Gregg Allman once famously pointed out that the phrase “southern rock” contained a redundancy – after all, rock and roll was born in the American South. “You may as well say ‘rock rock’,” Allman noted. True, perhaps, but there’s no denying that at the turn of the ‘70s a new type of rock and roll emerged – one rooted in a smoldering blend of blues, jazz, country and R&B, and often served up by way of extended improvisations. Indisputably, the first group to bring all those elements together, and infuse them with earthy southern traditions, was the Allman Brothers Band.
Ironically, had it not been for the tragic death of soul legend Otis Redding, in 1967, the Allmans might never have come together. In the wake of Redding’s passing, his manager, Phil Walden, turned his attention away from R&B and toward rock and roll – albeit rock with a distinctly southern vibe. With an advance of $70,000 from Atlantic Records, Walden set up the Atlantic subsidiary, Capricorn Records, and set out on a talent search.
One of the first musicians to catch his attention was Duane Allman, at the time a little-known guitarist doing session work at Muscle Shoals Studios. Upon hearing Allman’s guitar work on Wilson Pickett’s version of “Hey Jude,” Walden become determined to sign him and build a band around him. After some personnel shuffling, the Allman Brothers Band was formed in 1969.
“Duane did some early recordings that didn’t result in the formation of the Allman Brothers Band,” Walden recalled, in 1998. “Later we used some of those cuts on the Duane Allman Anthology album. Things went forward, but even after the band came together we still didn’t have a singer. Gregg was on the West coast and he didn’t join the band for several weeks, or maybe even for a couple of months. When he did come in he sounded great, of course, but even after Gregg got there, if the Allman Brothers played an hour set, probably 40 minutes of it would be instrumental. For a lot of people the vocals were afterthoughts, to break up all that music. I thought they sounded spectacular.”
Settling into a lineup of Duane, Gregg, Dickey Betts, Berry Oakley, Butch Trucks and Jaimoe Johanson, the Allmans first performed mostly in northern Florida and South Georgia. Their first show outside the south occurred in Boston, where they opened for the Velvet Underground. The northern music press was baffled not only by the band’s newfangled music, but also by their shabby wardrobe.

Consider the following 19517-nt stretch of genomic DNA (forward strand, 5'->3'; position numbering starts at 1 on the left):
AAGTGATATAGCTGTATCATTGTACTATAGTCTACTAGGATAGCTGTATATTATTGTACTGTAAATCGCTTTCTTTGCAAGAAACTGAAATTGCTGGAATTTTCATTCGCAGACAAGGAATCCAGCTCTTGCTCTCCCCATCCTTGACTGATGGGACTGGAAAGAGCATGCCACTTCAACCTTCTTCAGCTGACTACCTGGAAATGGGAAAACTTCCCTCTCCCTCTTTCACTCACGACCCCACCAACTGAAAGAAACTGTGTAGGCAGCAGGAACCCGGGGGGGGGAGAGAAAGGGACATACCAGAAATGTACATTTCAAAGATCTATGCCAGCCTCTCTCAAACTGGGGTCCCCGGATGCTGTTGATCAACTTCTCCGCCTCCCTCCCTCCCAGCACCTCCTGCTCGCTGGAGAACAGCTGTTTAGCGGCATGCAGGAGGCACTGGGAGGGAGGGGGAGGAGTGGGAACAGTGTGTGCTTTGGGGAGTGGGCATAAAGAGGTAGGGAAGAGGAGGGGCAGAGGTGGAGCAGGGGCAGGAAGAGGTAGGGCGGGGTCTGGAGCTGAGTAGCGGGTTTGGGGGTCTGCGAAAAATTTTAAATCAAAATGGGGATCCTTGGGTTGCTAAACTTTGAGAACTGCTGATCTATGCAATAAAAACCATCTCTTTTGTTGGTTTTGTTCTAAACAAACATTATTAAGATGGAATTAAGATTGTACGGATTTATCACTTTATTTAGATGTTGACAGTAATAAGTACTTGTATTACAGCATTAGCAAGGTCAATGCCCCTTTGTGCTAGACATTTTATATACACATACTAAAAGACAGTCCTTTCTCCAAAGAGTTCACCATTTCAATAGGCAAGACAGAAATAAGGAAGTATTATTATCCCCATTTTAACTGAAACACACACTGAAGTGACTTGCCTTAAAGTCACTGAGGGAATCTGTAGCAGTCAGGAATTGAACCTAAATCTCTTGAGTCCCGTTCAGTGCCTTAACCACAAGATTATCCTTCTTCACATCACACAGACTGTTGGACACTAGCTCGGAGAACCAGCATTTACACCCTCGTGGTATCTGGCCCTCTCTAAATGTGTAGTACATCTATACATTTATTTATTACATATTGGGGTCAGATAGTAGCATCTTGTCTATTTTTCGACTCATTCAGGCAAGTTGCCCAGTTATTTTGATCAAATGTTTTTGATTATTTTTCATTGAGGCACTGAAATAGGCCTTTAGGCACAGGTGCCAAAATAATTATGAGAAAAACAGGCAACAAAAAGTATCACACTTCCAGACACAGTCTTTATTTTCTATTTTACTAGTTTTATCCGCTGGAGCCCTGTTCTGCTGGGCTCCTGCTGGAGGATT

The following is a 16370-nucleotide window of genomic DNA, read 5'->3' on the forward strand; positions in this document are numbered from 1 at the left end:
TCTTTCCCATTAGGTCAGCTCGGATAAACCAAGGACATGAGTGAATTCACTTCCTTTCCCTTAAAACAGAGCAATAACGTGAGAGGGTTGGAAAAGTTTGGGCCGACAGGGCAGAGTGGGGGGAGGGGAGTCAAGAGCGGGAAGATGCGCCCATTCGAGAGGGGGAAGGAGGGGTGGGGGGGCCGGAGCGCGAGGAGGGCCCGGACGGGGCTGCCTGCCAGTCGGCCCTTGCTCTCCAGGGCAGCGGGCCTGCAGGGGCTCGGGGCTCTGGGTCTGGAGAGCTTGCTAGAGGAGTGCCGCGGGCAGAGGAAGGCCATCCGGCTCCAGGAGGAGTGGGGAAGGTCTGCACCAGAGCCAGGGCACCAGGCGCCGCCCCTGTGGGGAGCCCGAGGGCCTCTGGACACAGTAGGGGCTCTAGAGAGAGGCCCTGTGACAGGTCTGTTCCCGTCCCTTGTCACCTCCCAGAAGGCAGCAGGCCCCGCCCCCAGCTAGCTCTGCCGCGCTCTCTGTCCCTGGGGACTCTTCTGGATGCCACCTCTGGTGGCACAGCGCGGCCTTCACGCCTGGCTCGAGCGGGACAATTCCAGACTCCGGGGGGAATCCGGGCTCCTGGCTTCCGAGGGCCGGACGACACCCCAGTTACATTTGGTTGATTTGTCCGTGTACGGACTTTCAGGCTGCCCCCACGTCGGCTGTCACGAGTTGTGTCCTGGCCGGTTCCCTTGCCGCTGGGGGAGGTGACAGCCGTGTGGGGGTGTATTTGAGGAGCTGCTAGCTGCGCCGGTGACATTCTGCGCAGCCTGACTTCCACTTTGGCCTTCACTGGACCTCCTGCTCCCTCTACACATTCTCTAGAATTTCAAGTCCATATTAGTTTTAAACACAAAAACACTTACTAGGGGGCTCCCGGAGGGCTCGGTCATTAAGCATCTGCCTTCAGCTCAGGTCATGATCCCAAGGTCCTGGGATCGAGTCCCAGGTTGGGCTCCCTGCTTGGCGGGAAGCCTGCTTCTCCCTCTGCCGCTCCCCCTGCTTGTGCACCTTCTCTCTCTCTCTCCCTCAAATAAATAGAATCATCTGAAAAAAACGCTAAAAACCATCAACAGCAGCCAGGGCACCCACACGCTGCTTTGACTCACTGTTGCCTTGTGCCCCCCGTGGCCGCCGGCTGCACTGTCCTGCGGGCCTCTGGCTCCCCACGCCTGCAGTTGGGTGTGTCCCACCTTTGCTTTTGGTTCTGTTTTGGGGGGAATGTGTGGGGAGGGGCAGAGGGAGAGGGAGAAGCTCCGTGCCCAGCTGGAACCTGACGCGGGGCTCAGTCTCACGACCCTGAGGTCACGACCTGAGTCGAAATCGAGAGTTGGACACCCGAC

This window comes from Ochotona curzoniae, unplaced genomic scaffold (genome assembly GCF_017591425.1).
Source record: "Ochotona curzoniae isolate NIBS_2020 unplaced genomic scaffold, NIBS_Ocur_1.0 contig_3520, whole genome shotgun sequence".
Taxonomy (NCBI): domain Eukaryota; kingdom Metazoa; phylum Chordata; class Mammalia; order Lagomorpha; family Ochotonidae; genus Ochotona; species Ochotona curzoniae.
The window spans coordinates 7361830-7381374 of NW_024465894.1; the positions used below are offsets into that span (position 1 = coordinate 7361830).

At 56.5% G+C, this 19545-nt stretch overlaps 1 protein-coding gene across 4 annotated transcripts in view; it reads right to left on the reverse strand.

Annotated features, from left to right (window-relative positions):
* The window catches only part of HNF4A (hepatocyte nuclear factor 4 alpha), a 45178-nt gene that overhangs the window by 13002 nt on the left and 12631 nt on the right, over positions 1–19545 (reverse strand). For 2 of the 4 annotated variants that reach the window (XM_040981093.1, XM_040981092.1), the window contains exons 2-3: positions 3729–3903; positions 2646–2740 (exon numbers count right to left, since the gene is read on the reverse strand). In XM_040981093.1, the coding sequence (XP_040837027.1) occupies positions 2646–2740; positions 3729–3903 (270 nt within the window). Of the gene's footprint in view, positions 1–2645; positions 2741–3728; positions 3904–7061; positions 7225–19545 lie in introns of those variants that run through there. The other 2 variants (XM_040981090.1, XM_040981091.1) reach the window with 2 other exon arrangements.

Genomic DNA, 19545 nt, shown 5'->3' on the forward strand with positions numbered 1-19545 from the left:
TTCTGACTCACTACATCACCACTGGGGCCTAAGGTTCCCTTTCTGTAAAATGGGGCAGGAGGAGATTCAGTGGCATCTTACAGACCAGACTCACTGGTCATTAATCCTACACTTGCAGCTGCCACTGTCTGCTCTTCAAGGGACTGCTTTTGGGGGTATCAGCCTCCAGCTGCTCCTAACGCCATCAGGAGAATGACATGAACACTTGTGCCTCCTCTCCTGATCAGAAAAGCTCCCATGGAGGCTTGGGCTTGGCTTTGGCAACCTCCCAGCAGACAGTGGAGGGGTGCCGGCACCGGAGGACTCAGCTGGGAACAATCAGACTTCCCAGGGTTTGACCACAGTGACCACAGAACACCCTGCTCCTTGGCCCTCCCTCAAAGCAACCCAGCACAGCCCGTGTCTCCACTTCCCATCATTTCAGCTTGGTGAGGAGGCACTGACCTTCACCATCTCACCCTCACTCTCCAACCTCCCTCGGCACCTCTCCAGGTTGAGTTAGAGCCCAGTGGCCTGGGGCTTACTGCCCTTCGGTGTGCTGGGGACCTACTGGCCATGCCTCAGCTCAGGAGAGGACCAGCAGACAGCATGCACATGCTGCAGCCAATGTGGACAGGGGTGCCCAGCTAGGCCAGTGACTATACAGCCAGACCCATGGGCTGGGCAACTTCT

“Most of the press didn’t understand what the band was trying to do, musically,” Walden pointed out. “Most of those press guys, at the time, were into bands like The Who or other English groups. The comments I heard that night were things like, ‘You know, you ought to dress up those guys a bit.’ I remember Duane made one of his classic remarks, which was, ‘If you want to go to a fashion show, I suggest you go to the garment district. But if you want to hear rock and roll music, you shouldn’t be too concerned about what we’re wearing.’”
According to Walden, the Allman Brothers Band’s self-titled first album sold only about 33,000 copies, with its follow-up doing moderately better. Still, the band’s relentless tour schedule, which often included free shows, earned them a devoted following. Within a year the Allman Brothers became one of rock’s most exciting live acts. Tangible proof of their on-stage power came in 1971, when they released their live double album tour-de-force, At Fillmore East. Culled from four spectacular shows at the famous New York City venue, the set forged a template for what southern rock would be, going forward.
“I don’t think anyone could’ve predicted the extent of that album’s success,” Walden said, “but we were counting heavily on it. We had been through numerous negotiations with Jerry Wexler at Atlantic to let us do a double album of all those long cuts. Wexler wanted us to edit the release down to a single album. He said we couldn’t afford to put out a double album by a band that was still developing.”
Ultimately, Walden convinced Wexler that a double-album set was justified. But then he hit the Atlantic executive with another seemingly harebrained scheme: he wanted the set to carry a retail price equal to that of a single album. Walden got his way on that score, as well. “In a subtle way, we were trying to suggest that the Allman Brothers Band was the people’s band,” he explains. “We wanted the album to carry a price tag everyone could afford.”
In the end, At Fillmore East not only connected with “the people,” it also spawned a host of similarly sprawling two-disc sets – Humble Pie’s Rockin’ the Fillmore being one obvious example. More importantly, the set sparked a “southern rock” movement of epic proportions. In short order, the Capricorn roster grew to include such renowned artists as the Marshall Tucker Band, Wet Willie and Elvin Bishop. Rival labels got on-board as well, rushing to sign acts that exemplified the new “southern” sound. Such powerhouse bands as ZZ Top, the Charlie Daniels Band and Lynyrd Skynyrd rose to prominence during this era.
In a 2009 interview with Gibson.com, Gregg Allman reflected on that fledgling period for both the Allman Brothers and their southern rock peers. “It wasn't a question of one band being better than another,” he said, “although one band might be liked more than another. Lynyrd Skynyrd had more hits than the rest of us. I don't know. There wasn’t that much camaraderie, because we were always on the road. We hardly saw each other, except maybe at parties or in those rare instances where we played gigs together. They were all a good bunch of people.”
For Walden, a non-musician who nonetheless ended up becoming a primary architect of southern rock, it could all be traced to At Fillmore East. “I think [At Fillmore East] remains one of the finest live albums ever made, in its conception and its execution,” he said. “It’s one of the foundations not just of southern rock, but of modern music.”